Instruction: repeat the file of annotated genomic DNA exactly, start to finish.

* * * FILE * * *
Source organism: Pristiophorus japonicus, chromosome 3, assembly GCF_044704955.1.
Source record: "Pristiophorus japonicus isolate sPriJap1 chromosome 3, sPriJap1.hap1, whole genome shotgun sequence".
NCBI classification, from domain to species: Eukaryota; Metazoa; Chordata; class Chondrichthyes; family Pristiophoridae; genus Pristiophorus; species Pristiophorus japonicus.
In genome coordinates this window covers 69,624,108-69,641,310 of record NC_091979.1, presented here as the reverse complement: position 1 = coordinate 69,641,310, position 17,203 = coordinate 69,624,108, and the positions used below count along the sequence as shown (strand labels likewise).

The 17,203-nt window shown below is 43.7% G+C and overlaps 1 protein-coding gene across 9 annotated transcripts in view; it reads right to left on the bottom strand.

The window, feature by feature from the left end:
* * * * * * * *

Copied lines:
Source organism: Pristiophorus japonicus, chromosome 3, assembly GCF_044704955.1.
Source record: "Pristiophorus japonicus isolate sPriJap1 chromosome 3, sPriJap1.hap1, whole genome shotgun sequence".
NCBI classification, from domain to species: Eukaryota; Metazoa; Chordata; class Chondrichthyes; family Pristiophoridae; genus Pristiophorus; species Pristiophorus japonicus.
In genome coordinates this window covers 69,624,108-69,641,310 of record NC_091979.1, presented here as the reverse complement: position 1 = coordinate 69,641,310, position 17,203 = coordinate 69,624,108, and the positions used below count along the sequence as shown (strand labels likewise).

The 17,203-nt window shown below is 43.7% G+C and overlaps 1 protein-coding gene across 9 annotated transcripts in view; it reads right to left on the bottom strand.

The window, feature by feature from the left end: